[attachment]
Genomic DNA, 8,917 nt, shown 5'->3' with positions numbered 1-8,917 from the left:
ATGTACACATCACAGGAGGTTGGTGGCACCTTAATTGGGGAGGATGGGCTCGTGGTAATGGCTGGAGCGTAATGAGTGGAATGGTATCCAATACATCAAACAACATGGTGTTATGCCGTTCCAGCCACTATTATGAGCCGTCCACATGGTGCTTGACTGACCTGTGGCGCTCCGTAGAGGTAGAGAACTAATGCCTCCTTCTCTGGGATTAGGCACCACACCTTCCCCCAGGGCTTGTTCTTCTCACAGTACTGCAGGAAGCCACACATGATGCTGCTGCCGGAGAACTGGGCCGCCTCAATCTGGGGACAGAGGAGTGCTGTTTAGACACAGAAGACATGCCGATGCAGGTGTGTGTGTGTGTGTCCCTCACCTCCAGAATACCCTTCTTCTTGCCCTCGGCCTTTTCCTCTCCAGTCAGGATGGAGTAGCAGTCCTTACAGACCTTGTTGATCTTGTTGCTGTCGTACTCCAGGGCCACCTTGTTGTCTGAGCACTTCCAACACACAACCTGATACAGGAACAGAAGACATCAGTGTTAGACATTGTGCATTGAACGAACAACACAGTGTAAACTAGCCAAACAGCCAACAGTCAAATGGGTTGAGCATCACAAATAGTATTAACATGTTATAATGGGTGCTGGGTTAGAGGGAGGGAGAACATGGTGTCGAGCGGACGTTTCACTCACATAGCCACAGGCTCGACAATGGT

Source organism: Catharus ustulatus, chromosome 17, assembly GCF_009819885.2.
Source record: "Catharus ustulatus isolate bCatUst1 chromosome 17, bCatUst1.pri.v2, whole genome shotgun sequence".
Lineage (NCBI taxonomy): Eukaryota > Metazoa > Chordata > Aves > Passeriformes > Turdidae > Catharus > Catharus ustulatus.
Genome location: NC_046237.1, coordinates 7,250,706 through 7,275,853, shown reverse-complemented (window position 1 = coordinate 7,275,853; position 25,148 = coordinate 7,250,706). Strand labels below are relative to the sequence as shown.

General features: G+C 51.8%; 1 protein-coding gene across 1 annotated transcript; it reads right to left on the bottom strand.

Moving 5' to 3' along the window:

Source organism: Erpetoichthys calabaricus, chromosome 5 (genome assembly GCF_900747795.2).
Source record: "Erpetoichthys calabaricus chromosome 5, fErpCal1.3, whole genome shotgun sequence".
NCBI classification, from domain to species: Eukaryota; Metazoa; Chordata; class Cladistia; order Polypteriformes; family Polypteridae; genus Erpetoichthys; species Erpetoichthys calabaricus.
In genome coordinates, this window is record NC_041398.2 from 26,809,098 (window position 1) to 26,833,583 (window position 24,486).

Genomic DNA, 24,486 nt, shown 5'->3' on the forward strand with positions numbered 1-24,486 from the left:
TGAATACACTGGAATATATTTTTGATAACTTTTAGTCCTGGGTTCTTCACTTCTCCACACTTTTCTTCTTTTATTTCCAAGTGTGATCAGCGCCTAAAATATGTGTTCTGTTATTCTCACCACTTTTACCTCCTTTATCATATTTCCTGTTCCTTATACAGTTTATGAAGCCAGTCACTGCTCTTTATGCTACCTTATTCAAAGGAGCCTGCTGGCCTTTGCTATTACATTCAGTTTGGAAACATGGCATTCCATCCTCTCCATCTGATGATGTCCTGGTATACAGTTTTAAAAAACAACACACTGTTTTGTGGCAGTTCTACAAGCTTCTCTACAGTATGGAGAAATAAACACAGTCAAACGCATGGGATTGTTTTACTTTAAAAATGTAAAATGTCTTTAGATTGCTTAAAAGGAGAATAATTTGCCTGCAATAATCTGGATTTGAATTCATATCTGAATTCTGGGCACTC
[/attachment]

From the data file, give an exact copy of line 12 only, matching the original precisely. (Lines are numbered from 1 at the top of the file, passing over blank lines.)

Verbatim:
In genome coordinates, this window is record NC_041398.2 from 26,809,098 (window position 1) to 26,833,583 (window position 24,486).